With the continual push to be more active coupled with a legitimate fear of sitting too much (but my computer needs me!), it’s no surprise that many wellness devotees are hitting the gym/mat/trail harder than ever. Whether we’re after that eyebrow-raising transformation photo or looking to experience the multitude of benefits that accompany exercise (like delaying the aging process), as a whole we’re attending more high-intensity fitness classes than ever before, pushing ourselves to new limits.
While reaching new levels of fitness can certainly feel empowering—not to mention the rush of endorphins from that last sweat sesh!—we have to be careful about not overdoing it. According to Charles Passler (nutritionist to Bella Hadid, Adriana Lima, and Sara Sampaio), pushing yourself too hard via high-intensity training can actually set you back in your fitness goals, especially when it comes to weight loss. “The anatomy and physiology of humans is not designed for long-duration, frequent, high-intensity exercise,” Passler says.
One of the main drawbacks of training too hard is the increase in cortisol that accompanies pushing your body to its limits too frequently: “If an individual spends the majority of time during a workout in the anaerobic-to-high-intensity heart rate, there will be little to no fat lost and an increase in cortisol, our stress hormone,” Passler explains. “Cortisol is a major antagonist for weight loss.”
And then there’s the risk of injury: “Endurance athletes are prone to cardiovascular and joint difficulties,” Passler says. When we do high-intensity exercise with high-impact qualities, like running, the risk of injury further increases. As any one who’s suffered shin splints or a torn hamstring can attest—an exercise-related injury can set you back weeks. (Plus, it hurts!)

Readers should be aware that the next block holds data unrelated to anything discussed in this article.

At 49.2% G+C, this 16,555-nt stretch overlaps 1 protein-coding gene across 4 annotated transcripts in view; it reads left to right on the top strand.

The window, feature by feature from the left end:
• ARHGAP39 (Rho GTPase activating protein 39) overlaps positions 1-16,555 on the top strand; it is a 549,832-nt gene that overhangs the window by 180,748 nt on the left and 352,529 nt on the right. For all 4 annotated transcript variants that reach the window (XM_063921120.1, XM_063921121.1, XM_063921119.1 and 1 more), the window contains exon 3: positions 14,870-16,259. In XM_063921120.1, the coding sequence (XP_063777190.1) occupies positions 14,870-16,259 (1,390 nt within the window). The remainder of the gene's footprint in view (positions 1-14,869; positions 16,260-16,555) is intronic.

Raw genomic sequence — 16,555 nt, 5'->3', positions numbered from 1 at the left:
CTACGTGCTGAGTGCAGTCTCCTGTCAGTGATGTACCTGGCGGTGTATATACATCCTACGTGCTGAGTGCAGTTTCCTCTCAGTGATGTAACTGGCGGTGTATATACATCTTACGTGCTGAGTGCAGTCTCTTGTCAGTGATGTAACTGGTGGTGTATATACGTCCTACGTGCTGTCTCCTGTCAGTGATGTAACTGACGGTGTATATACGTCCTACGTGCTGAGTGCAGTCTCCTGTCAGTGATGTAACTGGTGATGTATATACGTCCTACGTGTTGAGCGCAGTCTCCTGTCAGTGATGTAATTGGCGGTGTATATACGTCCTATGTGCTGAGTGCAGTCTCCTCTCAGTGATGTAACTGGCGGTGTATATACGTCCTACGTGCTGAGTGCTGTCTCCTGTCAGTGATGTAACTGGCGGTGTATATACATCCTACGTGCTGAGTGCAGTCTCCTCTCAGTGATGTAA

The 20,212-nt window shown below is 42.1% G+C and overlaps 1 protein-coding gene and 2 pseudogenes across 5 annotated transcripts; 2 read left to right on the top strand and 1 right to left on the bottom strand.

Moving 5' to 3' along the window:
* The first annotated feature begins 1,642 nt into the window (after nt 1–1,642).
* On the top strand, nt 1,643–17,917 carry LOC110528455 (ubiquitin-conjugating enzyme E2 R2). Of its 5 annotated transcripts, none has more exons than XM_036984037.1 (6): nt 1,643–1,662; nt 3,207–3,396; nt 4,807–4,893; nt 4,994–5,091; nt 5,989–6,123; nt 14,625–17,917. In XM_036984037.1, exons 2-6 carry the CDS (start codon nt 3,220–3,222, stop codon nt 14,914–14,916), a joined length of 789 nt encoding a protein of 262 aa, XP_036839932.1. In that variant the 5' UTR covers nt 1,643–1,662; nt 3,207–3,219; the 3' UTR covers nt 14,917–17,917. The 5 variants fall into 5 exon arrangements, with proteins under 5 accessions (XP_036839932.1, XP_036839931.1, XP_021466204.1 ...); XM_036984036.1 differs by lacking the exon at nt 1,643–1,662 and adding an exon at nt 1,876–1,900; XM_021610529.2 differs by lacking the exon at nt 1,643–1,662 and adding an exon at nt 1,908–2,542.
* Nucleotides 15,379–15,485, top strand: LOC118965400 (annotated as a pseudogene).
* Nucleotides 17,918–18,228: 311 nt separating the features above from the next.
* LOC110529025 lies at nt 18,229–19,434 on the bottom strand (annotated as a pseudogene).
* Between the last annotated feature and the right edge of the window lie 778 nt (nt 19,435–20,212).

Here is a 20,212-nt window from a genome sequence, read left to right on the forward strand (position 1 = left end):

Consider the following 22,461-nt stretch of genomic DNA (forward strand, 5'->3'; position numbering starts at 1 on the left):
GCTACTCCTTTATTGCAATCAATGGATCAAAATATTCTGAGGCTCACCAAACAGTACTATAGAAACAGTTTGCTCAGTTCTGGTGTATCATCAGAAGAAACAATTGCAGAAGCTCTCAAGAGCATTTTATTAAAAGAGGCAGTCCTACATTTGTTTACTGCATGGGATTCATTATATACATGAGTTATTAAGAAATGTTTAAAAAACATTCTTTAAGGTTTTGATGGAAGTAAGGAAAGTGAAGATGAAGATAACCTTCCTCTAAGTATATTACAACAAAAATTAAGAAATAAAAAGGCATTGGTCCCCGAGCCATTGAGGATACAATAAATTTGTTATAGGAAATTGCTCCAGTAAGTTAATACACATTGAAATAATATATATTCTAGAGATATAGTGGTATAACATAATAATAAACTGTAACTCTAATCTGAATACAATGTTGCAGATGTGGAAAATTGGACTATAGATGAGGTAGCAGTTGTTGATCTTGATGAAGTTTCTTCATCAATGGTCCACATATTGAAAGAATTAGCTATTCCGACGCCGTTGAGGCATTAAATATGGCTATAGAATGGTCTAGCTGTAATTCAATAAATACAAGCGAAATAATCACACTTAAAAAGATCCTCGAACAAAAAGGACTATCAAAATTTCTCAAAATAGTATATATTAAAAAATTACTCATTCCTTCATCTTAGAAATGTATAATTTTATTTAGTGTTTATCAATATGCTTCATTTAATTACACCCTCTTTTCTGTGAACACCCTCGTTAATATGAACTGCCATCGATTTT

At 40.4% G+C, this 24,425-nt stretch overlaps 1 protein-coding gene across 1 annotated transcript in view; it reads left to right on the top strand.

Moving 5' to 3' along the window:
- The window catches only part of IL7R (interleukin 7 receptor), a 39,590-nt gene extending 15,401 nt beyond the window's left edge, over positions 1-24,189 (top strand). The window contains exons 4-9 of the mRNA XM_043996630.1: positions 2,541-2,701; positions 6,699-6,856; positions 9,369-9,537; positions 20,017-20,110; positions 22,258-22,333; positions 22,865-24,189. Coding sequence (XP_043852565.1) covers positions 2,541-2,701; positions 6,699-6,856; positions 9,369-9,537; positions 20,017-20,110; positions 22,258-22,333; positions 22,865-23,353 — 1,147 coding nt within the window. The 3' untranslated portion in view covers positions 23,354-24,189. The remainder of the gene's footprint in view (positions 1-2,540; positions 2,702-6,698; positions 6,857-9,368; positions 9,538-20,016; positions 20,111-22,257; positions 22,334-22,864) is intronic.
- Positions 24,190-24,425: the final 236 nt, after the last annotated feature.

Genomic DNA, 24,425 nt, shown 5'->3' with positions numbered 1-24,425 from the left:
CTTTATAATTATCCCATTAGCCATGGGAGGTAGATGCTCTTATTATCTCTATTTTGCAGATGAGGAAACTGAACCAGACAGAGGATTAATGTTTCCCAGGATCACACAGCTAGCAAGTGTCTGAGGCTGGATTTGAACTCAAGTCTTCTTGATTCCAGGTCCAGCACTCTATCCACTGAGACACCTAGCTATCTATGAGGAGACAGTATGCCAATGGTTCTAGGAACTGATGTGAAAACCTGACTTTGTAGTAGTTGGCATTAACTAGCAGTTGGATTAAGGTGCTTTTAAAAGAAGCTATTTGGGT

Passler recommends opting for a more balanced workout regimen that includes plenty of low-impact exercises, including yoga, walking, rowing, Pilates, and swimming. There’s an entire body of research exploring the many benefits of Low-Intensity Steady State/Sustained State (LISS) exercise. Defined as exercising at 50 to 60 percent of your maximum heart rate for a period of about 45 minutes or more, LISS trains your body to be better at metabolizing fat as energy during future workouts. (The better your oxygen intake, the more equipped your body is to efficiently burn fat.) These workouts tend to limit impact and stress on the body while allowing the heart rate to recover along the way, thereby avoiding an excessive spike in cortisol.
This doesn’t mean that we have to avoid high-intensity workouts all together, however. Mindfully incorporating them into your exercise regimen can yield wonderful results. “When you exercise at low intensities, you burn very few calories after the exercise is completed,” Passler says. Things are a little different with a HIIT workout, however: “When you exercise intensely, there is a metabolic disturbance that burns calories after the workout is completed. This is known as the after-burn effect.”
Moreover, HIIT is credited with promising anti-aging results. According to the Mayo Clinic, high-intensity workouts can improve muscle cell function in both young and older practitioners: “Interval training boosted the ability of the mitochondria within cells to generate energy by 69 percent in older volunteers, and by 49 percent in the younger group.” In plain terms, by improving muscular health at the cellular level, HIIT may help muscles behave as if they were younger.
Fortunately, we don’t have to do HIIT daily to see results—nor does that interval training need to be high-impact. Low-impact HIIT could include water running, cycling, or elliptical training. Passler recommends doing something high-intensity one or two times a week and filling your remaining days with walking, yoga, and the like.
Speaking from personal experience, I noticed a huge improvement in my recovery time and muscle tone when I transitioned from running daily to running a few times a week and enjoying yoga, pilates, and barre the rest of the week. Indeed, cross training is usually pretty common advice—now we know why!
Have you ever felt that you were training too hard? How did you change up your workout routine?
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Photo: Bella Hadid via Instagram, Crystal Chin